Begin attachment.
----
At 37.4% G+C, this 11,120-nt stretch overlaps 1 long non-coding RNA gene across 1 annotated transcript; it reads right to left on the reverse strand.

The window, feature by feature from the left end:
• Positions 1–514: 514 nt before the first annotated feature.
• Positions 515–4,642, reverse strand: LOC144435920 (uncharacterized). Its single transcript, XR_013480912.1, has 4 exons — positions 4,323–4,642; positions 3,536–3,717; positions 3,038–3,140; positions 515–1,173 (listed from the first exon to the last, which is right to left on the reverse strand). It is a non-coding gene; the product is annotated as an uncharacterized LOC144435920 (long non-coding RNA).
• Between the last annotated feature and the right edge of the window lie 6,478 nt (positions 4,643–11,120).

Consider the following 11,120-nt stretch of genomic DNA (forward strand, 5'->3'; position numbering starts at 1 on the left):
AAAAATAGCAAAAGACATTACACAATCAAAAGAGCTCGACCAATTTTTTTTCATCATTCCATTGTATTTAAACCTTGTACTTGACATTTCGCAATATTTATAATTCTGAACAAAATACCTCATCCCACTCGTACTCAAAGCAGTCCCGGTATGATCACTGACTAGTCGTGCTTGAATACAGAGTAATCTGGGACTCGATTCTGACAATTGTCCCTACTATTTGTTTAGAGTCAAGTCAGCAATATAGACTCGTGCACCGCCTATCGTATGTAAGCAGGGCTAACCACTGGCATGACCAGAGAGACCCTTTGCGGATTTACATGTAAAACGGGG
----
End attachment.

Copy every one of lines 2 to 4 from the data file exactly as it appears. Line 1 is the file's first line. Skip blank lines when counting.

The window, feature by feature from the left end:
• Positions 1–514: 514 nt before the first annotated feature.
• Positions 515–4,642, reverse strand: LOC144435920 (uncharacterized). Its single transcript, XR_013480912.1, has 4 exons — positions 4,323–4,642; positions 3,536–3,717; positions 3,038–3,140; positions 515–1,173 (listed from the first exon to the last, which is right to left on the reverse strand). It is a non-coding gene; the product is annotated as an uncharacterized LOC144435920 (long non-coding RNA).